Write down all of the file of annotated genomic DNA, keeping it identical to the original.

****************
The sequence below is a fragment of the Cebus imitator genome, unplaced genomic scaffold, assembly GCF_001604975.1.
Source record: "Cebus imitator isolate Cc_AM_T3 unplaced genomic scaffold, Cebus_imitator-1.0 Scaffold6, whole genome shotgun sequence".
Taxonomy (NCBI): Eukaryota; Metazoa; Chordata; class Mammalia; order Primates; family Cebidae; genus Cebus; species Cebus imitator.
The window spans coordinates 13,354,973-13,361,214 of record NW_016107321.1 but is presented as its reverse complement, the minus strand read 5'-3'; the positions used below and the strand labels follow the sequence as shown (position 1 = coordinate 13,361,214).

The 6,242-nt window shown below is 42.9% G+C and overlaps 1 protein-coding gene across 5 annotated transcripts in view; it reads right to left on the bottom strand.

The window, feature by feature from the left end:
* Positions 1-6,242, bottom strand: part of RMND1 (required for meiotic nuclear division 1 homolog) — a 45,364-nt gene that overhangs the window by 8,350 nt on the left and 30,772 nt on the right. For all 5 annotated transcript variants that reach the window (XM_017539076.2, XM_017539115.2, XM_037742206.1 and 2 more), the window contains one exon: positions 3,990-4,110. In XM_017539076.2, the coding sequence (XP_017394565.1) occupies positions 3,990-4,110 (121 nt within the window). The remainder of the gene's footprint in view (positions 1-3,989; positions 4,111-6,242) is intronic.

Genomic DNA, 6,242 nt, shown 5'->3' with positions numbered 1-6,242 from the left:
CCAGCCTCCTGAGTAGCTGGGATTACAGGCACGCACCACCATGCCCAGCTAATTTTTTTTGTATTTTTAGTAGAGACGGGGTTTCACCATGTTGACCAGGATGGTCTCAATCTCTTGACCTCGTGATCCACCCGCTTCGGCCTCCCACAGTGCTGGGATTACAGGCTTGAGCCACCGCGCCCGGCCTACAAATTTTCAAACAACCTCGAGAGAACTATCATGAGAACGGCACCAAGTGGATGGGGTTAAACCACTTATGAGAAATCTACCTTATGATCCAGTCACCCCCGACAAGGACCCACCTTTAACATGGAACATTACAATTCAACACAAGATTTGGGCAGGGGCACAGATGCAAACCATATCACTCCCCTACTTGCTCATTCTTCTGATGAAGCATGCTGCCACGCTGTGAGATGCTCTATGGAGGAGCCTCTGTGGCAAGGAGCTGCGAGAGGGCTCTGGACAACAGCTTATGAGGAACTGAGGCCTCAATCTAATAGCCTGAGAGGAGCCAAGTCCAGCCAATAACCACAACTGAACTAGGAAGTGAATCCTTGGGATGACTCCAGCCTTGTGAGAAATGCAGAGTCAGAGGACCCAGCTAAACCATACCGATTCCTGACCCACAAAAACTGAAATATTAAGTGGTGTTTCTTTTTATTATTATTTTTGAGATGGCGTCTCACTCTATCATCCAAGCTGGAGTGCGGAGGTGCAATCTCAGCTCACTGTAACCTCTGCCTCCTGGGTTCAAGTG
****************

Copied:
The sequence below is a fragment of the Cebus imitator genome, unplaced genomic scaffold, assembly GCF_001604975.1.
Source record: "Cebus imitator isolate Cc_AM_T3 unplaced genomic scaffold, Cebus_imitator-1.0 Scaffold6, whole genome shotgun sequence".
Taxonomy (NCBI): Eukaryota; Metazoa; Chordata; class Mammalia; order Primates; family Cebidae; genus Cebus; species Cebus imitator.
The window spans coordinates 13,354,973-13,361,214 of record NW_016107321.1 but is presented as its reverse complement, the minus strand read 5'-3'; the positions used below and the strand labels follow the sequence as shown (position 1 = coordinate 13,361,214).

The 6,242-nt window shown below is 42.9% G+C and overlaps 1 protein-coding gene across 5 annotated transcripts in view; it reads right to left on the bottom strand.

The window, feature by feature from the left end:
* Positions 1-6,242, bottom strand: part of RMND1 (required for meiotic nuclear division 1 homolog) — a 45,364-nt gene that overhangs the window by 8,350 nt on the left and 30,772 nt on the right. For all 5 annotated transcript variants that reach the window (XM_017539076.2, XM_017539115.2, XM_037742206.1 and 2 more), the window contains one exon: positions 3,990-4,110. In XM_017539076.2, the coding sequence (XP_017394565.1) occupies positions 3,990-4,110 (121 nt within the window). The remainder of the gene's footprint in view (positions 1-3,989; positions 4,111-6,242) is intronic.

Genomic DNA, 6,242 nt, shown 5'->3' with positions numbered 1-6,242 from the left:
CCAGCCTCCTGAGTAGCTGGGATTACAGGCACGCACCACCATGCCCAGCTAATTTTTTTTGTATTTTTAGTAGAGACGGGGTTTCACCATGTTGACCAGGATGGTCTCAATCTCTTGACCTCGTGATCCACCCGCTTCGGCCTCCCACAGTGCTGGGATTACAGGCTTGAGCCACCGCGCCCGGCCTACAAATTTTCAAACAACCTCGAGAGAACTATCATGAGAACGGCACCAAGTGGATGGGGTTAAACCACTTATGAGAAATCTACCTTATGATCCAGTCACCCCCGACAAGGACCCACCTTTAACATGGAACATTACAATTCAACACAAGATTTGGGCAGGGGCACAGATGCAAACCATATCACTCCCCTACTTGCTCATTCTTCTGATGAAGCATGCTGCCACGCTGTGAGATGCTCTATGGAGGAGCCTCTGTGGCAAGGAGCTGCGAGAGGGCTCTGGACAACAGCTTATGAGGAACTGAGGCCTCAATCTAATAGCCTGAGAGGAGCCAAGTCCAGCCAATAACCACAACTGAACTAGGAAGTGAATCCTTGGGATGACTCCAGCCTTGTGAGAAATGCAGAGTCAGAGGACCCAGCTAAACCATACCGATTCCTGACCCACAAAAACTGAAATATTAAGTGGTGTTTCTTTTTATTATTATTTTTGAGATGGCGTCTCACTCTATCATCCAAGCTGGAGTGCGGAGGTGCAATCTCAGCTCACTGTAACCTCTGCCTCCTGGGTTCAAGTG